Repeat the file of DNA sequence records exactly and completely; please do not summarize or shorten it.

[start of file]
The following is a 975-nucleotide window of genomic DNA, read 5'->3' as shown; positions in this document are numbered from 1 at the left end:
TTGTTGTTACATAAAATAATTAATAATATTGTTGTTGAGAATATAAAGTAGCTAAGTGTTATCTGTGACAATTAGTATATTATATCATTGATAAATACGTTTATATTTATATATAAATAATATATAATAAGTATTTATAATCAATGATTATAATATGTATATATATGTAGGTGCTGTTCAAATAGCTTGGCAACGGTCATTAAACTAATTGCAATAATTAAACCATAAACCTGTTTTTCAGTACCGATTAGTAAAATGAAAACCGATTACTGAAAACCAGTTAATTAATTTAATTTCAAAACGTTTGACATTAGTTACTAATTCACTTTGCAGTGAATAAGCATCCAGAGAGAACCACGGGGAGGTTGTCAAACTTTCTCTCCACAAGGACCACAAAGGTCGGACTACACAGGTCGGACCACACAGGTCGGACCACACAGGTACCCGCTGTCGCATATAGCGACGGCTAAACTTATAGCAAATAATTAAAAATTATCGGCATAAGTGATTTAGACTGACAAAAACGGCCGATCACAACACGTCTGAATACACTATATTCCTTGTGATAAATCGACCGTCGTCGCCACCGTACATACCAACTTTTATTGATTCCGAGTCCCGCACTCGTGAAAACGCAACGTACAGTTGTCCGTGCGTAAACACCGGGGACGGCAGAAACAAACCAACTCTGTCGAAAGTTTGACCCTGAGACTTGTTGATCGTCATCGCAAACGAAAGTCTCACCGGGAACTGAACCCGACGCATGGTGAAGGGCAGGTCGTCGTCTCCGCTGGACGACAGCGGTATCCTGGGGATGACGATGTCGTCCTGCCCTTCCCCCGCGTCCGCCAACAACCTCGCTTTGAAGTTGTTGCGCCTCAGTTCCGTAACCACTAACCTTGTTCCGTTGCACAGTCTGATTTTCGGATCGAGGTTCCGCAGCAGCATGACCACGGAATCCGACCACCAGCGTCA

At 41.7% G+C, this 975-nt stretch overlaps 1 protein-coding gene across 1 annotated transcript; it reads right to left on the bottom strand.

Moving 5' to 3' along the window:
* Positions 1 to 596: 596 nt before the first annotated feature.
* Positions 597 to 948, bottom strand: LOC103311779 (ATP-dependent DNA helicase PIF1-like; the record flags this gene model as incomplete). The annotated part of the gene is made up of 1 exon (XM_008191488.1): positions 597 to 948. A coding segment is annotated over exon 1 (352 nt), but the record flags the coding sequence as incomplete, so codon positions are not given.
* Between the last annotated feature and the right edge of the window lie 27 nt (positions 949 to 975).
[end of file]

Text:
The following is a 975-nucleotide window of genomic DNA, read 5'->3' as shown; positions in this document are numbered from 1 at the left end:
TTGTTGTTACATAAAATAATTAATAATATTGTTGTTGAGAATATAAAGTAGCTAAGTGTTATCTGTGACAATTAGTATATTATATCATTGATAAATACGTTTATATTTATATATAAATAATATATAATAAGTATTTATAATCAATGATTATAATATGTATATATATGTAGGTGCTGTTCAAATAGCTTGGCAACGGTCATTAAACTAATTGCAATAATTAAACCATAAACCTGTTTTTCAGTACCGATTAGTAAAATGAAAACCGATTACTGAAAACCAGTTAATTAATTTAATTTCAAAACGTTTGACATTAGTTACTAATTCACTTTGCAGTGAATAAGCATCCAGAGAGAACCACGGGGAGGTTGTCAAACTTTCTCTCCACAAGGACCACAAAGGTCGGACTACACAGGTCGGACCACACAGGTCGGACCACACAGGTACCCGCTGTCGCATATAGCGACGGCTAAACTTATAGCAAATAATTAAAAATTATCGGCATAAGTGATTTAGACTGACAAAAACGGCCGATCACAACACGTCTGAATACACTATATTCCTTGTGATAAATCGACCGTCGTCGCCACCGTACATACCAACTTTTATTGATTCCGAGTCCCGCACTCGTGAAAACGCAACGTACAGTTGTCCGTGCGTAAACACCGGGGACGGCAGAAACAAACCAACTCTGTCGAAAGTTTGACCCTGAGACTTGTTGATCGTCATCGCAAACGAAAGTCTCACCGGGAACTGAACCCGACGCATGGTGAAGGGCAGGTCGTCGTCTCCGCTGGACGACAGCGGTATCCTGGGGATGACGATGTCGTCCTGCCCTTCCCCCGCGTCCGCCAACAACCTCGCTTTGAAGTTGTTGCGCCTCAGTTCCGTAACCACTAACCTTGTTCCGTTGCACAGTCTGATTTTCGGATCGAGGTTCCGCAGCAGCATGACCACGGAATCCGACCACCAGCGTCA

At 41.7% G+C, this 975-nt stretch overlaps 1 protein-coding gene across 1 annotated transcript; it reads right to left on the bottom strand.

Moving 5' to 3' along the window:
* Positions 1 to 596: 596 nt before the first annotated feature.
* Positions 597 to 948, bottom strand: LOC103311779 (ATP-dependent DNA helicase PIF1-like; the record flags this gene model as incomplete). The annotated part of the gene is made up of 1 exon (XM_008191488.1): positions 597 to 948. A coding segment is annotated over exon 1 (352 nt), but the record flags the coding sequence as incomplete, so codon positions are not given.
* Between the last annotated feature and the right edge of the window lie 27 nt (positions 949 to 975).